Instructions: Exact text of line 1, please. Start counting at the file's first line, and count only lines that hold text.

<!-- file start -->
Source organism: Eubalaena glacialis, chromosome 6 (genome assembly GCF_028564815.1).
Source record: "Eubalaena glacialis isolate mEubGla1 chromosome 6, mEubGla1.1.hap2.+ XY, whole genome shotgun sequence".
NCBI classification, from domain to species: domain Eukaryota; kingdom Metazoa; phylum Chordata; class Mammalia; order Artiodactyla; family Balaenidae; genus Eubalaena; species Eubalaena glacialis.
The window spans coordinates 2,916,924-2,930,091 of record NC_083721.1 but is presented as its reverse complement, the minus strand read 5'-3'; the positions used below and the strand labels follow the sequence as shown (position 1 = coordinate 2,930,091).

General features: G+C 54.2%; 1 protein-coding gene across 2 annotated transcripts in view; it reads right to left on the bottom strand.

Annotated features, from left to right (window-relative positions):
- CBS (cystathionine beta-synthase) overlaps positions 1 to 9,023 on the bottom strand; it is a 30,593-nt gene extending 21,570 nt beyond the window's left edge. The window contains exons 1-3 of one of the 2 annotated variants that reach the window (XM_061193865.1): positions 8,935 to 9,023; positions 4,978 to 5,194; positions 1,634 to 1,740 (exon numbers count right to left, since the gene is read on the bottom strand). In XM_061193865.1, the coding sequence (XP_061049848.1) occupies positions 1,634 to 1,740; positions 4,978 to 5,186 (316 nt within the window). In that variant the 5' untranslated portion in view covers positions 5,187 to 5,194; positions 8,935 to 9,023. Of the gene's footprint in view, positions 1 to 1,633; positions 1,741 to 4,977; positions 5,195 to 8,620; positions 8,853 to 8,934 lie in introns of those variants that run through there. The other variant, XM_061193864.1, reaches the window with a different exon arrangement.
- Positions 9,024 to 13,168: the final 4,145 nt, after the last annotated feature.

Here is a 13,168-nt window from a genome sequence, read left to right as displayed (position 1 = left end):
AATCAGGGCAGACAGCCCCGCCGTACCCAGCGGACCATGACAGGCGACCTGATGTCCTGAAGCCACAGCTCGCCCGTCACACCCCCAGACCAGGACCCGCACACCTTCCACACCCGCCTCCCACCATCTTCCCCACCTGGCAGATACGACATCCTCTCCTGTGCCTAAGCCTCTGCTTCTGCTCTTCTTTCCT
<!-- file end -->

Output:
Source organism: Eubalaena glacialis, chromosome 6 (genome assembly GCF_028564815.1).